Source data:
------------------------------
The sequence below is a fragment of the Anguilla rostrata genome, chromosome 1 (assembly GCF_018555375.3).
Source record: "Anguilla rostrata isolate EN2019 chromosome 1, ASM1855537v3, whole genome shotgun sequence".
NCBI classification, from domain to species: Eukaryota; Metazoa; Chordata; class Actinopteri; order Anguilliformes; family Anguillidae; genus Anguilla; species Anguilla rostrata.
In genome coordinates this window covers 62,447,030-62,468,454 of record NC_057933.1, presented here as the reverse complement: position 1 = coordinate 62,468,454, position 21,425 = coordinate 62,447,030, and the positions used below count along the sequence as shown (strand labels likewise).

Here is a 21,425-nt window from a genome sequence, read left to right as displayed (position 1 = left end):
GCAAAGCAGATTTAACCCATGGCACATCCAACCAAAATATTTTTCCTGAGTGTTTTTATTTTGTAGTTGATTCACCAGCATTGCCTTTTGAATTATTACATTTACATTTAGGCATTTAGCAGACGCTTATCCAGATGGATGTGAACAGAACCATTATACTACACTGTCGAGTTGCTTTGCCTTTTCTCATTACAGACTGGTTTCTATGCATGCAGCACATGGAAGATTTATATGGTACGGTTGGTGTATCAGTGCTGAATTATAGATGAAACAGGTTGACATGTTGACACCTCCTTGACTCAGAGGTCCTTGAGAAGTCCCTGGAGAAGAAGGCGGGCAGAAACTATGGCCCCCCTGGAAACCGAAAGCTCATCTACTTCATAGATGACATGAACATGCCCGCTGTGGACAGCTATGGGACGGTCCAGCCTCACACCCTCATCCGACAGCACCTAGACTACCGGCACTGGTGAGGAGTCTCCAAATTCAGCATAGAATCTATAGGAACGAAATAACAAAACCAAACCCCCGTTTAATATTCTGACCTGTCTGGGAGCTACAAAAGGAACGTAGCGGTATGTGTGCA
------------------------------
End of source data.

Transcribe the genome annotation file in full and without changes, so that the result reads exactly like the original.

The sequence below is a fragment of the Anguilla rostrata genome, chromosome 1 (assembly GCF_018555375.3).
Source record: "Anguilla rostrata isolate EN2019 chromosome 1, ASM1855537v3, whole genome shotgun sequence".
NCBI classification, from domain to species: Eukaryota; Metazoa; Chordata; class Actinopteri; order Anguilliformes; family Anguillidae; genus Anguilla; species Anguilla rostrata.
In genome coordinates this window covers 62,447,030-62,468,454 of record NC_057933.1, presented here as the reverse complement: position 1 = coordinate 62,468,454, position 21,425 = coordinate 62,447,030, and the positions used below count along the sequence as shown (strand labels likewise).

Here is a 21,425-nt window from a genome sequence, read left to right as displayed (position 1 = left end):
GCAAAGCAGATTTAACCCATGGCACATCCAACCAAAATATTTTTCCTGAGTGTTTTTATTTTGTAGTTGATTCACCAGCATTGCCTTTTGAATTATTACATTTACATTTAGGCATTTAGCAGACGCTTATCCAGATGGATGTGAACAGAACCATTATACTACACTGTCGAGTTGCTTTGCCTTTTCTCATTACAGACTGGTTTCTATGCATGCAGCACATGGAAGATTTATATGGTACGGTTGGTGTATCAGTGCTGAATTATAGATGAAACAGGTTGACATGTTGACACCTCCTTGACTCAGAGGTCCTTGAGAAGTCCCTGGAGAAGAAGGCGGGCAGAAACTATGGCCCCCCTGGAAACCGAAAGCTCATCTACTTCATAGATGACATGAACATGCCCGCTGTGGACAGCTATGGGACGGTCCAGCCTCACACCCTCATCCGACAGCACCTAGACTACCGGCACTGGTGAGGAGTCTCCAAATTCAGCATAGAATCTATAGGAACGAAATAACAAAACCAAACCCCCGTTTAATATTCTGACCTGTCTGGGAGCTACAAAAGGAACGTAGCGGTATGTGTGCA